Plaintiff Carter Van White sued defendant Glenda Miller for property damage to his 1978 Ford automobile sustained in an automobile collision. Testimony showed that the car was a total loss. Evidence was presented from which the jury could have found the defendant to be liable for plaintiff's damages. However, the trial court granted a directed verdict to defendant on the ground that plaintiff failed to present sufficient evidence for the jury to determine an award of damages.
1. We hold the trial court did not err in striking the testimony of an adjuster for plaintiff's automobile insurance company as to the book value of the car. The witness testified he did not inspect the car but relied on notations made by one who did. The witness testified as to the book value of the make and model of the automobile but offered no foundation for his assumption that the particular automobile in question should be valued at the book value. The owner subsequently testified that the car was in excellent condition but the adjuster did not indicate what assumption or knowledge of condition he used in arriving at the conclusion that the car was valued at a certain book value. "It is difficult to lay down any exact rule in respect to the amount of knowledge a witness must possess, and the determination of this matter rests largely in the discretion of the trial judge. In view of the testimony of the witness as a whole, it cannot be said as a matter of law that the trial judge manifestly abused his discretion in excluding this testimony." (Citations and punctuation omitted.) Williams v. Colonial Pipeline Co., 110 Ga. App. 824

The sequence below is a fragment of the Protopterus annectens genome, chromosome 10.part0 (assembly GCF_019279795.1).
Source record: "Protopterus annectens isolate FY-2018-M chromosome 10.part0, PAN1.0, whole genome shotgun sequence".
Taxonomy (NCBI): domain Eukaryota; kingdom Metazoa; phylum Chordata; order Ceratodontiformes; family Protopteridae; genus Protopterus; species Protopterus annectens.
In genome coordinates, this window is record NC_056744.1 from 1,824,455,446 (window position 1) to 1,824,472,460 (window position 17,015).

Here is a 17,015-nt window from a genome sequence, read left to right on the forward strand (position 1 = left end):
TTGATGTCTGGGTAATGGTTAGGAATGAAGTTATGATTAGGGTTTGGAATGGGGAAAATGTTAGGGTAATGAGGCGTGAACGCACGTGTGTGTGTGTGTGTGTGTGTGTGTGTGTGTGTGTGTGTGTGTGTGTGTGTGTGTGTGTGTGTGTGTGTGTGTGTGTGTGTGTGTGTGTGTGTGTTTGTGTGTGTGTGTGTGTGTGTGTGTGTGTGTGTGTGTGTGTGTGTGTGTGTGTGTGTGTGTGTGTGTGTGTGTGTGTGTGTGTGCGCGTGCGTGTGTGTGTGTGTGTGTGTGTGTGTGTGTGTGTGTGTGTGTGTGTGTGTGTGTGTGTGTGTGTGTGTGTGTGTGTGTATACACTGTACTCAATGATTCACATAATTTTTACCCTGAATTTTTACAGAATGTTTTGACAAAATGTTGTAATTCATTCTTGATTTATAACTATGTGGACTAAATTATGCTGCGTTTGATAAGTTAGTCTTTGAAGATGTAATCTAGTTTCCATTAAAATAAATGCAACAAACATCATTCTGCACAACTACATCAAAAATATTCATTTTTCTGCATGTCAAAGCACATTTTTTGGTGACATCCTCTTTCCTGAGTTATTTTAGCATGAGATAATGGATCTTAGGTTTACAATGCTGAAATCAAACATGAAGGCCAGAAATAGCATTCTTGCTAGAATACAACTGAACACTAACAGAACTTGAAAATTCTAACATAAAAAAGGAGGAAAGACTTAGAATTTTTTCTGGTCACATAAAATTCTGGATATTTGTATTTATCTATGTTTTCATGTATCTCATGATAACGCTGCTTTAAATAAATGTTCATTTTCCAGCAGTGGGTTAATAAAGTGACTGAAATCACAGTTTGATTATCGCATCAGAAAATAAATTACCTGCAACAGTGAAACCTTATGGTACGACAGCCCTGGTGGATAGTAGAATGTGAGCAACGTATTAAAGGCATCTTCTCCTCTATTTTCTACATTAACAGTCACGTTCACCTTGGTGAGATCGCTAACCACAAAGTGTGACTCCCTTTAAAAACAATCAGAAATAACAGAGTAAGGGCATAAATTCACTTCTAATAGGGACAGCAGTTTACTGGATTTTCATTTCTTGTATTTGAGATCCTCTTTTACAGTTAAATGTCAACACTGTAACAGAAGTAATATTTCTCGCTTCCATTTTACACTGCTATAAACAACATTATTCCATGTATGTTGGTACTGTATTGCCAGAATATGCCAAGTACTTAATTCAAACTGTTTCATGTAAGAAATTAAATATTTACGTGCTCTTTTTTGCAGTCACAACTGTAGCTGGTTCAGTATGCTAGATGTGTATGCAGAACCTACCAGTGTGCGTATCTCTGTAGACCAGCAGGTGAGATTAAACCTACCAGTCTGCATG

, 826 (140 SE2d 150
2. Neither did the trial court err in refusing to allow the plaintiff to testify as to his opinion of the value of the automobile. "One need not be an expert or dealer in the article in question but may testify as to its value if he has had an opportunity for forming a correct opinion." OCGA 24-9-66
. However, "mere ownership of property does not authorize the owner to testify as to its value without giving facts on which he bases his opinion. However, . . . a showing that the witness had some knowledge, experience, or familiarity as to the value of the item is the requisite foundation." Johnson v. Rooks, 116 Ga. App. 394
, 396 (157 SE2d 527
) (1967). Here the plaintiff did not demonstrate any foundation of knowledge, experience or familiarity on which an opinion of value could properly be based. Cf. Ricker v. Hopkins Chevrolet, 147 Ga. App. 358 (248 SE2d 720) (1978)
3. The plaintiff did testify, however, as to the car's purchase price, its age at the time of purchase, the length of time he had owned the car, its mileage, a description of the equipment on the car and its condition. "[A]s to everyday objects, such as automobiles, [the jurors] may draw from their own experience in forming estimates of market value." Atlantic Coast Line R. Co. v. Clements, 92 Ga. App. 451
, 455 (88 SE2d 809
) (1955). As to items of a common nature, the plaintiff need not offer any opinion evidence as to value and so long as the evidence contains facts upon which the jury may legitimately exercise their own knowledge and ideas, the question of value is properly left to the jury. Atlanta Commercial Bldrs. v. Polinsky, 148 Ga. App. 181 (1) (250 SE2d 781) (1978)
. Thus, we hold the trial court erred in not allowing the question of damages to go to the jury.
Murray, Donovan & Nabors, Donald R. Donovan, for appellant.